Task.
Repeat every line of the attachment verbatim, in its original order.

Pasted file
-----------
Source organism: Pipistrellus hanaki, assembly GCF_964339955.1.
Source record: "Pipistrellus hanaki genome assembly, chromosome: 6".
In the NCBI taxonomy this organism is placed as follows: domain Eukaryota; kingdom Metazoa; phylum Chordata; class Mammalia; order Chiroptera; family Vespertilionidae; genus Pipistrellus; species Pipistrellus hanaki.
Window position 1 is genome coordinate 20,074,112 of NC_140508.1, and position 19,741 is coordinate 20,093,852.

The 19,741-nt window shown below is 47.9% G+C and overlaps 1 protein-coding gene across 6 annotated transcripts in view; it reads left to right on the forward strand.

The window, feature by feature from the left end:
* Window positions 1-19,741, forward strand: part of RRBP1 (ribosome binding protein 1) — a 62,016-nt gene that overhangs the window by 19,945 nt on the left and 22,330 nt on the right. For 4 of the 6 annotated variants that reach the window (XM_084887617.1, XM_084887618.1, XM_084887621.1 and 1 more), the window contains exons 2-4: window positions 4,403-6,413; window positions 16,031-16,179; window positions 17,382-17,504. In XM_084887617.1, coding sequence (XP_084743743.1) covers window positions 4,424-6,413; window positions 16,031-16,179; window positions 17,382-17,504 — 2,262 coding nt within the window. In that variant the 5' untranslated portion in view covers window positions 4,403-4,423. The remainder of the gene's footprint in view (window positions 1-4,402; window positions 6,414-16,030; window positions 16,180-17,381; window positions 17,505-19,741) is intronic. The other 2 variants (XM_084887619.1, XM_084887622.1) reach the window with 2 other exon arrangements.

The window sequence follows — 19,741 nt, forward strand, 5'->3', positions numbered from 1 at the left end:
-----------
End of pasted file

Source organism: Pipistrellus hanaki, assembly GCF_964339955.1.
Source record: "Pipistrellus hanaki genome assembly, chromosome: 6".
In the NCBI taxonomy this organism is placed as follows: domain Eukaryota; kingdom Metazoa; phylum Chordata; class Mammalia; order Chiroptera; family Vespertilionidae; genus Pipistrellus; species Pipistrellus hanaki.
Window position 1 is genome coordinate 20,074,112 of NC_140508.1, and position 19,741 is coordinate 20,093,852.

The 19,741-nt window shown below is 47.9% G+C and overlaps 1 protein-coding gene across 6 annotated transcripts in view; it reads left to right on the forward strand.

The window, feature by feature from the left end:
* Window positions 1-19,741, forward strand: part of RRBP1 (ribosome binding protein 1) — a 62,016-nt gene that overhangs the window by 19,945 nt on the left and 22,330 nt on the right. For 4 of the 6 annotated variants that reach the window (XM_084887617.1, XM_084887618.1, XM_084887621.1 and 1 more), the window contains exons 2-4: window positions 4,403-6,413; window positions 16,031-16,179; window positions 17,382-17,504. In XM_084887617.1, coding sequence (XP_084743743.1) covers window positions 4,424-6,413; window positions 16,031-16,179; window positions 17,382-17,504 — 2,262 coding nt within the window. In that variant the 5' untranslated portion in view covers window positions 4,403-4,423. The remainder of the gene's footprint in view (window positions 1-4,402; window positions 6,414-16,030; window positions 16,180-17,381; window positions 17,505-19,741) is intronic. The other 2 variants (XM_084887619.1, XM_084887622.1) reach the window with 2 other exon arrangements.

The window sequence follows — 19,741 nt, forward strand, 5'->3', positions numbered from 1 at the left end: